Stopping the Cycle of Family Violence
Abuse is a serious issue for families and children in Canada and around the world. It has been estimated that, in Canada, family violence accounts for one quarter of the violent crime reported to police. Moreover, national studies have found that some 45 in every 100,000 children are investigated by child protective services each year, and that between seven and eight per cent of men and women have experienced some type of violence in their intimate relationships in the past five years.
Family violence takes its toll not only on the people directly involved, but also at the social and community levels. Both child abuse and interpersonal violence have been recognized as important risk factors for developing mental health disorders, addictions and criminal activity, and in perpetuating cycles of family violence. There is also a growing consensus that childhood experiences of family violence have long-term effects on people’s physical health and, ultimately, how long they can expect to live.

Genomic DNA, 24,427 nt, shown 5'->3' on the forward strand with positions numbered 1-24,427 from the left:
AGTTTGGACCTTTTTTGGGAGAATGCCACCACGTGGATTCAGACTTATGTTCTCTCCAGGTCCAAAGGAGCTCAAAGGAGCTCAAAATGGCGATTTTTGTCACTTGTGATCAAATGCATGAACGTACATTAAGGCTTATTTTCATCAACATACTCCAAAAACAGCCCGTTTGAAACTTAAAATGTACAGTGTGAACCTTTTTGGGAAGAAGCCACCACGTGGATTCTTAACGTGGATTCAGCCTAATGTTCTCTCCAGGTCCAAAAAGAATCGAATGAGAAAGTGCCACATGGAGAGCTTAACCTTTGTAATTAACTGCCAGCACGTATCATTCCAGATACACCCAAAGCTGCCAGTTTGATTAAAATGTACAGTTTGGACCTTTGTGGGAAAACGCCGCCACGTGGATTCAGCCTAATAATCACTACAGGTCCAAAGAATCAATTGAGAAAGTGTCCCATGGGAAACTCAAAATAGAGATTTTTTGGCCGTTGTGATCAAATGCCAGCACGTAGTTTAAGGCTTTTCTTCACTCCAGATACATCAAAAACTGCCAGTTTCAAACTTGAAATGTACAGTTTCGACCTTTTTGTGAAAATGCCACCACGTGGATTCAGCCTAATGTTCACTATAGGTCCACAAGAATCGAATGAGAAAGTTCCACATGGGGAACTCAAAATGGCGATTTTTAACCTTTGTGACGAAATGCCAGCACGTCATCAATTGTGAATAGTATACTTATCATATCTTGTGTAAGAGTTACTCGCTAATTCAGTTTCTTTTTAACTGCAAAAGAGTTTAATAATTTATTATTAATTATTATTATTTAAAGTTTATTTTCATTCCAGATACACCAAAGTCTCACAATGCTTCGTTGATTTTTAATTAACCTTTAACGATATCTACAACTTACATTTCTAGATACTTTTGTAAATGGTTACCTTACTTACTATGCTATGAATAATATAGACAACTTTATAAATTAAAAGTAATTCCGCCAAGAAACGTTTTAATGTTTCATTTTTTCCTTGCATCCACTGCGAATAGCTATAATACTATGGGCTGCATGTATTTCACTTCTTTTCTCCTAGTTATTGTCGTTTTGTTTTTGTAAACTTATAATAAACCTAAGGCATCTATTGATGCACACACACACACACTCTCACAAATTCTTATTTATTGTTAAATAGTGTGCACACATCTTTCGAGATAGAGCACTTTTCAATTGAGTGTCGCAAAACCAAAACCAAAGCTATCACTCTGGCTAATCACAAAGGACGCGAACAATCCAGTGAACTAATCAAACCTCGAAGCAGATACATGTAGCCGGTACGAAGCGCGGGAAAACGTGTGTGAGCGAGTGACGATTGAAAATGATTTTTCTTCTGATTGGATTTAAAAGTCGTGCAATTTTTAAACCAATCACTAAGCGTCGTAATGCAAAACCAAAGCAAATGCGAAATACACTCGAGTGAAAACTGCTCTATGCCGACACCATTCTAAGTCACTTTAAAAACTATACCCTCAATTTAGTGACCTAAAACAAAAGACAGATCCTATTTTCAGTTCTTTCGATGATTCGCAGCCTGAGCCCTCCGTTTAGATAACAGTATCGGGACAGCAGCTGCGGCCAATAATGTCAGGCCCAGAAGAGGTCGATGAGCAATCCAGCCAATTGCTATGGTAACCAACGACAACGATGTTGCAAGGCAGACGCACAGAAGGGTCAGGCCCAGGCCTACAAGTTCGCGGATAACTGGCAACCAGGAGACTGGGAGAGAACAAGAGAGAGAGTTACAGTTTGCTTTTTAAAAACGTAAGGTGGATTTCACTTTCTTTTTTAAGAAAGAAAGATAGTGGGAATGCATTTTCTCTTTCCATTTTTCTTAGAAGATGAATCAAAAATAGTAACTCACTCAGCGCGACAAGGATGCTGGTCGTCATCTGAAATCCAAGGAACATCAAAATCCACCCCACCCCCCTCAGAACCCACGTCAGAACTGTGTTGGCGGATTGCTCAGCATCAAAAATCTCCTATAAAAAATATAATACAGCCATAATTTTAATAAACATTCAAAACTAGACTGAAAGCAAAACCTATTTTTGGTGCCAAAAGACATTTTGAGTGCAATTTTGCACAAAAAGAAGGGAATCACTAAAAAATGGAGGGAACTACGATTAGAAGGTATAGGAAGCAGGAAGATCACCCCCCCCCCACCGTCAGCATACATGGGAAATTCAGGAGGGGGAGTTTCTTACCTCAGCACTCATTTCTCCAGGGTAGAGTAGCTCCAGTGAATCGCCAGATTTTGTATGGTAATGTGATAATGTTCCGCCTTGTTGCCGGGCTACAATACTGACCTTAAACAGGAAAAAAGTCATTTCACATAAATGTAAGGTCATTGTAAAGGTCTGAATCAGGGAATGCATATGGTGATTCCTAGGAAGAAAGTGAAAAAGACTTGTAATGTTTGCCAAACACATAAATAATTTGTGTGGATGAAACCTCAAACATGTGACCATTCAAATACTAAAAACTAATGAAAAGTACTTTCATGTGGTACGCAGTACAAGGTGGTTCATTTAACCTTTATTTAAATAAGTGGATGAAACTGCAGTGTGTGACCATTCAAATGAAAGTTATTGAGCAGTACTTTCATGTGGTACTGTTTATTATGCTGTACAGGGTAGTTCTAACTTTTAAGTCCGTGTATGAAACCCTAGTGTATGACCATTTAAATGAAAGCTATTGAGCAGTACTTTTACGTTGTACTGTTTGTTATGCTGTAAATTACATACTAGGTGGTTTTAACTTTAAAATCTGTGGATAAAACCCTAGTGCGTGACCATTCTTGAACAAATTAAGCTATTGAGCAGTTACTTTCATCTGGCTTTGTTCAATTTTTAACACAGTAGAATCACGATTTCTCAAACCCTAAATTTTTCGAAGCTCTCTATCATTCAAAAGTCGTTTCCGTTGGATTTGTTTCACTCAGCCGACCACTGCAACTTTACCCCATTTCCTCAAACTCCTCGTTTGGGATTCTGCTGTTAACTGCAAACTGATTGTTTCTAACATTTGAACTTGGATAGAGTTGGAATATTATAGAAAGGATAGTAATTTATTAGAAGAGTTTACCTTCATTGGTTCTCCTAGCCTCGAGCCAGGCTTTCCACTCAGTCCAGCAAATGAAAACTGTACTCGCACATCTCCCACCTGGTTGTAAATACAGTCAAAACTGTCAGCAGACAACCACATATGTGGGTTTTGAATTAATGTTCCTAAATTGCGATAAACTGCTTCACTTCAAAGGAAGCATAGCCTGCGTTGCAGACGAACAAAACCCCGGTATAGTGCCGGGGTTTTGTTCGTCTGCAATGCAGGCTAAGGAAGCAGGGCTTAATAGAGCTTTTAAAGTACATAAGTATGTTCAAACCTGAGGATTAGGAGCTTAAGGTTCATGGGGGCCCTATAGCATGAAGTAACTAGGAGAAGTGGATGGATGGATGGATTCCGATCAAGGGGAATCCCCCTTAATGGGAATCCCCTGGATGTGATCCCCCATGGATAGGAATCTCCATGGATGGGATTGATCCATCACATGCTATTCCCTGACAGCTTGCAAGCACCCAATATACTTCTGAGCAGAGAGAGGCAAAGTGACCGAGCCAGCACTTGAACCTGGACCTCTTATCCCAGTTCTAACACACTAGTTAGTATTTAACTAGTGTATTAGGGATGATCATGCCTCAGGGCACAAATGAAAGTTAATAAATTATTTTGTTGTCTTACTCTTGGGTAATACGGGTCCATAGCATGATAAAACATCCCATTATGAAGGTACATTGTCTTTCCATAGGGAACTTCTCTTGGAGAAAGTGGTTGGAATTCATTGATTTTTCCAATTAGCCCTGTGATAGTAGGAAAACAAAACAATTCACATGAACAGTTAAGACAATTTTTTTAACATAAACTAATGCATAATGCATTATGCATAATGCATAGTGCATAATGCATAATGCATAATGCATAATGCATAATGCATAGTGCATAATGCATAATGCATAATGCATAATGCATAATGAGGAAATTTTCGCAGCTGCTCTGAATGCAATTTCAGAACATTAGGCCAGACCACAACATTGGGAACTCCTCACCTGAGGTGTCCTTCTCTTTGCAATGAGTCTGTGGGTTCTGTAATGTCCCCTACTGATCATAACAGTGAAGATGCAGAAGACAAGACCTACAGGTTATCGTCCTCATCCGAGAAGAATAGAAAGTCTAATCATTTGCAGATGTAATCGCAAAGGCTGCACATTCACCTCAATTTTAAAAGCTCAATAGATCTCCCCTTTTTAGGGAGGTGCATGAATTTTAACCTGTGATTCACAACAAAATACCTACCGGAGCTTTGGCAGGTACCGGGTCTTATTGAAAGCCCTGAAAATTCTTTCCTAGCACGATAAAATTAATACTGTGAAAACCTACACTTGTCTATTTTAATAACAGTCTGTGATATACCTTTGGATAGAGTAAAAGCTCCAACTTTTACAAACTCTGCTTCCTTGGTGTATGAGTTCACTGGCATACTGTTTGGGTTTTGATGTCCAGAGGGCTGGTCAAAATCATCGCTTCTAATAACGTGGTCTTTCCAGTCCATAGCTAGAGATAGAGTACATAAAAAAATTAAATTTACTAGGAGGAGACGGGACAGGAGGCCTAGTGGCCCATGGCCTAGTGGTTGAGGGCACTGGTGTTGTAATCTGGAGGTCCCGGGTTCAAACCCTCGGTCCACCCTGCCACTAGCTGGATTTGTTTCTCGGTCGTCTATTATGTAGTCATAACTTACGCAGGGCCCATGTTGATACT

As Canada Research Chair in Family Violence Prevention and Intervention, Dr. Katreena Scott will examine the real costs of family violence. Specifically, she will study the impact of childhood and adolescent abuse, and try to determine the specific pathways that can lead from early abuse experiences to violence in adulthood.
Her research includes unique studies on the policies and practices necessary for effective intervention with fathers who have abused their children; understanding and preventing the development of intimate-partner violence; and identifying best practices in intervention with men who have been abusive toward their intimate partners. Most importantly, she hopes to find out what can be done to prevent family violence and the cycle of abuse to which it leads.